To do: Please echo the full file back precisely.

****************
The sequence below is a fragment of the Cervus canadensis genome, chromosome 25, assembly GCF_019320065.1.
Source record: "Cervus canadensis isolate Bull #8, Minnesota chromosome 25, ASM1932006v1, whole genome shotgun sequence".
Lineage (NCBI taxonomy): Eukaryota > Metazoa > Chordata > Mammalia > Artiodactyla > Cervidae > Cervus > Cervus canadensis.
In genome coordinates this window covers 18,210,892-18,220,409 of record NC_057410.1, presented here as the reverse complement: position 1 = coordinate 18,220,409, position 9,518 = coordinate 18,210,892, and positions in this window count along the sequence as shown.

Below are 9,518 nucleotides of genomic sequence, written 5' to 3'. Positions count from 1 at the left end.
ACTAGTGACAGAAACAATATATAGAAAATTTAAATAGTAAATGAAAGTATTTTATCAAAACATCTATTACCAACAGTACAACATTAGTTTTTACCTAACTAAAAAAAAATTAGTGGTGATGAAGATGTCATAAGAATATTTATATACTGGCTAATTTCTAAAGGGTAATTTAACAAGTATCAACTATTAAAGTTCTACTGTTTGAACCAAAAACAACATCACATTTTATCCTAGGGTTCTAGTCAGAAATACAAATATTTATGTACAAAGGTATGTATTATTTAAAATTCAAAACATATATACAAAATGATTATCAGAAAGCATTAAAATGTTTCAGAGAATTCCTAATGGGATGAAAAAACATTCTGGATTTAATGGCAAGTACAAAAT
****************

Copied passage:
The sequence below is a fragment of the Cervus canadensis genome, chromosome 25, assembly GCF_019320065.1.
Source record: "Cervus canadensis isolate Bull #8, Minnesota chromosome 25, ASM1932006v1, whole genome shotgun sequence".
Lineage (NCBI taxonomy): Eukaryota > Metazoa > Chordata > Mammalia > Artiodactyla > Cervidae > Cervus > Cervus canadensis.
In genome coordinates this window covers 18,210,892-18,220,409 of record NC_057410.1, presented here as the reverse complement: position 1 = coordinate 18,220,409, position 9,518 = coordinate 18,210,892, and positions in this window count along the sequence as shown.

Below are 9,518 nucleotides of genomic sequence, written 5' to 3'. Positions count from 1 at the left end.
ACTAGTGACAGAAACAATATATAGAAAATTTAAATAGTAAATGAAAGTATTTTATCAAAACATCTATTACCAACAGTACAACATTAGTTTTTACCTAACTAAAAAAAAATTAGTGGTGATGAAGATGTCATAAGAATATTTATATACTGGCTAATTTCTAAAGGGTAATTTAACAAGTATCAACTATTAAAGTTCTACTGTTTGAACCAAAAACAACATCACATTTTATCCTAGGGTTCTAGTCAGAAATACAAATATTTATGTACAAAGGTATGTATTATTTAAAATTCAAAACATATATACAAAATGATTATCAGAAAGCATTAAAATGTTTCAGAGAATTCCTAATGGGATGAAAAAACATTCTGGATTTAATGGCAAGTACAAAAT